How would you spend your birthday if you knew it would be your last?
Eighteen-year-old Leonard Peacock knows exactly what he'll do. He'll say goodbye.
Not to his mum - who he calls Linda because it annoys her - who's moved out and left him to fend for himself. Nor to his former best friend, whose torments have driven him to consider committing the unthinkable. But to his four friends: a Humphrey-Bogart-obsessed neighbour, a teenage violin virtuoso, a pastor's daughter and a teacher.
Most of the time, Leonard believes he's weird and sad but these friends have made him think that maybe he's not. He wants to thank them, and say goodbye.
Leonard Peacock is a complex young man. When he wakes up on the morning of his eighteenth birthday and decides he no longer want to live, he packs his grandfather’s revolver into his school bag and leaves the house intending to kill his friend, Asker Beal, and then himself. Along the way, Leonard delivers a gift to individuals who have played a part in his life. None of these people are what they seem. They all live on the periphery of their communities; an old man who doesn’t leave the house, a school friend who is bullied by the other kids, a teacher with his own secret past.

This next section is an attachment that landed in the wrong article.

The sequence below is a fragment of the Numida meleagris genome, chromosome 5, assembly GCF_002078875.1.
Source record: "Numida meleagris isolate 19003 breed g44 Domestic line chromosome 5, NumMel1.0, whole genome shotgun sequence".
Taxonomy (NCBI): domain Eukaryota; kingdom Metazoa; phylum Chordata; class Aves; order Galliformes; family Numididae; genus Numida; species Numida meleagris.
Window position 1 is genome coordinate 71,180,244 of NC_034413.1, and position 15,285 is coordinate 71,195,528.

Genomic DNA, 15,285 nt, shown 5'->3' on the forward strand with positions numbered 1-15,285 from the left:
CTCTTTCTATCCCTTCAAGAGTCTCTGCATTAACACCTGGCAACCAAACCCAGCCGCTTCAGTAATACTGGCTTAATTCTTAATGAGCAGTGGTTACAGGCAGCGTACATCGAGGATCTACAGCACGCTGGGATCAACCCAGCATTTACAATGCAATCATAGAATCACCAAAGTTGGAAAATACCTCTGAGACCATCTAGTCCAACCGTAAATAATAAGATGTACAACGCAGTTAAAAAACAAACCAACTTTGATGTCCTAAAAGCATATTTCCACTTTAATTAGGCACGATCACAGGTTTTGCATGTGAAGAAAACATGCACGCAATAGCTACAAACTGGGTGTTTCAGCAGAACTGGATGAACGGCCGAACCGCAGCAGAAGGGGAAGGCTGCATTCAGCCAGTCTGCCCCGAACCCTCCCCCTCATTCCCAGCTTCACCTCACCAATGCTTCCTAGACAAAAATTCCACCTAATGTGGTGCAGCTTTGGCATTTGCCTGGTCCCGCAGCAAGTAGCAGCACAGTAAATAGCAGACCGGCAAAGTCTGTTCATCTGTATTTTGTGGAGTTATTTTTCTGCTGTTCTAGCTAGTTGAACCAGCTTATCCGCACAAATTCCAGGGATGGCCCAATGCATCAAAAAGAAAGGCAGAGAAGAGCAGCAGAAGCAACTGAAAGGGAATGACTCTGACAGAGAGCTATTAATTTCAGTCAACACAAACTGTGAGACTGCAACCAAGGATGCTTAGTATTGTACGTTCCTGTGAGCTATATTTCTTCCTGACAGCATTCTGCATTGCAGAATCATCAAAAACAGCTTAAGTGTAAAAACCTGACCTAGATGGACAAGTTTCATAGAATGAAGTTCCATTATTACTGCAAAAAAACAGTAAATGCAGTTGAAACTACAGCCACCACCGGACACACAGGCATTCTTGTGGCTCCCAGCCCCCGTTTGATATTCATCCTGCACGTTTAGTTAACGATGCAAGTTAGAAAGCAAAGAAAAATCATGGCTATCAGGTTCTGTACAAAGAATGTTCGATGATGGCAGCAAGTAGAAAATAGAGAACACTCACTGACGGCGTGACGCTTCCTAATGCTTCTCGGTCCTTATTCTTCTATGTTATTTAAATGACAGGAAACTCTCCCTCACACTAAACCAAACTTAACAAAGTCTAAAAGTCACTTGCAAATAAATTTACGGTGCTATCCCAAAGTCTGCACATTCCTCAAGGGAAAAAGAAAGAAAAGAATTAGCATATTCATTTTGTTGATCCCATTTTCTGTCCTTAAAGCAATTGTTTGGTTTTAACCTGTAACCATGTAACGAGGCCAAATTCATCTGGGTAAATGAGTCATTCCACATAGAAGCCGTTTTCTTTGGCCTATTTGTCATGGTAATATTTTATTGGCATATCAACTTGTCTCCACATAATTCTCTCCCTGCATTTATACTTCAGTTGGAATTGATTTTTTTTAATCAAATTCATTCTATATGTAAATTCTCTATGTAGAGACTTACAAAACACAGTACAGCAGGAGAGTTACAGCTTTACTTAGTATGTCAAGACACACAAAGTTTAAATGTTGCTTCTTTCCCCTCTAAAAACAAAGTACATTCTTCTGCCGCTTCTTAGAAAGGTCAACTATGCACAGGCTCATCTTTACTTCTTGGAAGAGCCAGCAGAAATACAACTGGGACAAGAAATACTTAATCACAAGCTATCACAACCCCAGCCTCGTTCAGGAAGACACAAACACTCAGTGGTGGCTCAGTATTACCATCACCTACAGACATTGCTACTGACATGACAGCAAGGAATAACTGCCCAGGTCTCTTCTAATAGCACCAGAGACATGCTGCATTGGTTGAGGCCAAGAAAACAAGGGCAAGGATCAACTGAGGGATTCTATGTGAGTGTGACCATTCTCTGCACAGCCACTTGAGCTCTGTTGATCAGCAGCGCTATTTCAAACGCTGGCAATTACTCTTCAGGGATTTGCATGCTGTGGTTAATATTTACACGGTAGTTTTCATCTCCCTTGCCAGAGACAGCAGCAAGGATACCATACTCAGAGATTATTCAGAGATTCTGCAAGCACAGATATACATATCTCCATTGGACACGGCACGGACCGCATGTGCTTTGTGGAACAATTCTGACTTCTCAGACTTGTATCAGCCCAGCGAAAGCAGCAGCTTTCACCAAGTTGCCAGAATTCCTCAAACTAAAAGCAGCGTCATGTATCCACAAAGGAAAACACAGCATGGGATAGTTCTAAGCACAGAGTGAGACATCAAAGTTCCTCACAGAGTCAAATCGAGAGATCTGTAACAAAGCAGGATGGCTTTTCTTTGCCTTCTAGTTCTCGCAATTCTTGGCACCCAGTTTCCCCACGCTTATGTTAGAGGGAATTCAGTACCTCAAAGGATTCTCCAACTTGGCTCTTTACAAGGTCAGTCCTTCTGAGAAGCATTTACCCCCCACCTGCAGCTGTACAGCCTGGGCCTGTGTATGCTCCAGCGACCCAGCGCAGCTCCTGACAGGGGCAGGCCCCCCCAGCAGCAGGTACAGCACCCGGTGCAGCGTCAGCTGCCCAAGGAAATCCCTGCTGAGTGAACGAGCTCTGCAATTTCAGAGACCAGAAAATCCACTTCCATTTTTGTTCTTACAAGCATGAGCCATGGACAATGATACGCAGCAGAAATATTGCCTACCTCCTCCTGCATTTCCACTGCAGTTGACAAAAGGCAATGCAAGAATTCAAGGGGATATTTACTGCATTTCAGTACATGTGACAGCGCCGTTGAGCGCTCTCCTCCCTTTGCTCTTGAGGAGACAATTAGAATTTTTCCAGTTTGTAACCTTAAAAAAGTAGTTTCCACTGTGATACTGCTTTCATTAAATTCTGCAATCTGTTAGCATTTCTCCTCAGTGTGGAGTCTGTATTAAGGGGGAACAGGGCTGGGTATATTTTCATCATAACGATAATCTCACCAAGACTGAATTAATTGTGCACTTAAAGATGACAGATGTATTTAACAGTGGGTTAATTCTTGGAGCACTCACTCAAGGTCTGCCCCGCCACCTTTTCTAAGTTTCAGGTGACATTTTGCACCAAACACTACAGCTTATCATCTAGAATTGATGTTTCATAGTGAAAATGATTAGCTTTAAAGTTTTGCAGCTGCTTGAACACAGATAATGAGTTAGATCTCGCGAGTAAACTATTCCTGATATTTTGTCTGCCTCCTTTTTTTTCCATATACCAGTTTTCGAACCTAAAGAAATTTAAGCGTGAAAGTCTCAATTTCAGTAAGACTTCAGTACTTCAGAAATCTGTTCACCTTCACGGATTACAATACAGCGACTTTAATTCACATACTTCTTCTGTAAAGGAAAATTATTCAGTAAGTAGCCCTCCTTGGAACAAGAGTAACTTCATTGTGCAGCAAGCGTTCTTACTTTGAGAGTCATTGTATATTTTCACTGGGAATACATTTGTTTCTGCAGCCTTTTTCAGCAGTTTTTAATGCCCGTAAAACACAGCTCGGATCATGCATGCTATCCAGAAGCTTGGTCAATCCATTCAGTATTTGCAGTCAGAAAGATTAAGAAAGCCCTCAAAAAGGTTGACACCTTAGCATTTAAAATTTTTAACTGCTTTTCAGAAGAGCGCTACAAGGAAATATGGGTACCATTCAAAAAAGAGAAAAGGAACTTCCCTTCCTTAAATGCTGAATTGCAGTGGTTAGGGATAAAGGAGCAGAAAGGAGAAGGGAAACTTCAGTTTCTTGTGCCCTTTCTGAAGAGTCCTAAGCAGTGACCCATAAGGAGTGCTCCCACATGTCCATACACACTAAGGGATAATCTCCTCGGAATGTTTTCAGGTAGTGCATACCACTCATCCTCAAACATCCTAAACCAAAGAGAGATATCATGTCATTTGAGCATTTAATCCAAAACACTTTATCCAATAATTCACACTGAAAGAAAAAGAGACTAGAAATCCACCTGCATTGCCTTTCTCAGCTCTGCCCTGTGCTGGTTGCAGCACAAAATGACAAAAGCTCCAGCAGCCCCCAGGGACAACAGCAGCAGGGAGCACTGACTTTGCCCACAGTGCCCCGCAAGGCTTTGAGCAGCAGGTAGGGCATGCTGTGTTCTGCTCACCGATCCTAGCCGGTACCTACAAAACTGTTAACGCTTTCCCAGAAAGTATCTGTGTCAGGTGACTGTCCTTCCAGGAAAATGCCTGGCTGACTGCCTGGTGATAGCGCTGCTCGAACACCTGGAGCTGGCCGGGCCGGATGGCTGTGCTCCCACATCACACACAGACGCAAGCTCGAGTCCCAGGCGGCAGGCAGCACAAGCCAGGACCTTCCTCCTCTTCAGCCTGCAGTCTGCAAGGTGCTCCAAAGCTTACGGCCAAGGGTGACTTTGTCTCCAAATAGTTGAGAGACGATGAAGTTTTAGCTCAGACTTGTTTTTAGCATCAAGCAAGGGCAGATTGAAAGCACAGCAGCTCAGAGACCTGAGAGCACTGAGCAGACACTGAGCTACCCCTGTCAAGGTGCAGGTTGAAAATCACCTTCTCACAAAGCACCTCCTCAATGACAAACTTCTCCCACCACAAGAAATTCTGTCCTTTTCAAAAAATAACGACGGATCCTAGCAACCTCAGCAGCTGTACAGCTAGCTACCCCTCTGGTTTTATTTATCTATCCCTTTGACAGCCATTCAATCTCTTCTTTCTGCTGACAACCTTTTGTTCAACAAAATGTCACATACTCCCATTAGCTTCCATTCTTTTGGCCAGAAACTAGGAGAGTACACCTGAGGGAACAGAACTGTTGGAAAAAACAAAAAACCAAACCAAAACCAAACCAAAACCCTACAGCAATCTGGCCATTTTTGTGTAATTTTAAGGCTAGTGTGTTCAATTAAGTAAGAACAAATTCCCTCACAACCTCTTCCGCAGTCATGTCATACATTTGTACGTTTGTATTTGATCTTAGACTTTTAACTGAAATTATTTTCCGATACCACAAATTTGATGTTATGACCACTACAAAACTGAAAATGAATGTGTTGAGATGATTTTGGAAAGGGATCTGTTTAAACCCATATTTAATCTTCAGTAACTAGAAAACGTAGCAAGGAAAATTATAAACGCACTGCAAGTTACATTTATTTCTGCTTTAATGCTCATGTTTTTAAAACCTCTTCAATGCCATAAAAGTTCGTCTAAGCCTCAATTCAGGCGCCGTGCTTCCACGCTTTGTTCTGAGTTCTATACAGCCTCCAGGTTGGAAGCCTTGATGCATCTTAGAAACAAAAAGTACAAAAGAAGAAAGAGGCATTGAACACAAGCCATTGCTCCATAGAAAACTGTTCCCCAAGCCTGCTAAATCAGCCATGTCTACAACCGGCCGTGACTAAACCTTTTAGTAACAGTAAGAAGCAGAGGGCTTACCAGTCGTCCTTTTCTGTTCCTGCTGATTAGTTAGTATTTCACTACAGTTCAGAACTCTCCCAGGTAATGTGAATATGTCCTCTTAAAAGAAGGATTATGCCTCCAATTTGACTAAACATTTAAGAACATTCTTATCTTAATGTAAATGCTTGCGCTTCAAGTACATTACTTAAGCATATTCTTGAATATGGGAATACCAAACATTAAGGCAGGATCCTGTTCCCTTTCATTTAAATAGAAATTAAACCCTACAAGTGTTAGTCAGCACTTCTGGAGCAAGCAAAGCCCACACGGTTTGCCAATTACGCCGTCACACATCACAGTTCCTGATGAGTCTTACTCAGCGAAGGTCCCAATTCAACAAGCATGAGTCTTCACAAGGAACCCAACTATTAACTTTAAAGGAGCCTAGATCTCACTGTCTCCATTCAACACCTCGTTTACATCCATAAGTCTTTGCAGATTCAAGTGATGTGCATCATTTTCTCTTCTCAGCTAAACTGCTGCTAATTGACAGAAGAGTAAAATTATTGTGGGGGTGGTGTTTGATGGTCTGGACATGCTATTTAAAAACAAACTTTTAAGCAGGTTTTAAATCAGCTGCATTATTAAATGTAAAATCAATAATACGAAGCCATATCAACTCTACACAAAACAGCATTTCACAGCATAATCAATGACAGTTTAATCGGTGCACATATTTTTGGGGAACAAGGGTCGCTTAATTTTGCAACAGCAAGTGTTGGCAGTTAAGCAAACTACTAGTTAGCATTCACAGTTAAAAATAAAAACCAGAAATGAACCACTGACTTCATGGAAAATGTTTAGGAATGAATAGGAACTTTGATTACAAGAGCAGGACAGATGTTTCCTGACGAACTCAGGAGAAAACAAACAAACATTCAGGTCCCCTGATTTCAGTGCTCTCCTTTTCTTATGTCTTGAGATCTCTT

Leonard hasn’t had it easy. His parents are, for the most part, absent and we learn later in the book that it is the events of the past that have shaped Leonard and led to his decision to take his life.
The novel’s events are serious and much of the narrative is dark It is written in the first person and Quick does an excellent job of presenting Leonard’s mindset in a typically teenage way. That is not to say that this novel should be aimed at teenagers. For me, the themes and undercurrents are very bleak and I would be cautious that only adult readers approach this story.
In structure, the novel reminded me very much of Mitch Albom’s The Five People You Meet in Heaven, with each relationship given a section of the text, with some being more engaging than others.
When Sharon asked me to review this text, I was very excited to get going. I’d heard excellent reviews of The Silver Linings Playbook, Quick’s previous novel. I have to say that I found this to be a difficult read. There were a number of instances when I kept saying ‘But would that really happen?’ and I found myself picking holes in the back story of the plot. Also, black humour is not my bag. Lovers of the work of the Coen brothers might engage with this text, but it just wasn’t for me, I’m afraid.
I'd like to thank Headline for sending me a copy of this book to review and Danielle for her honest review.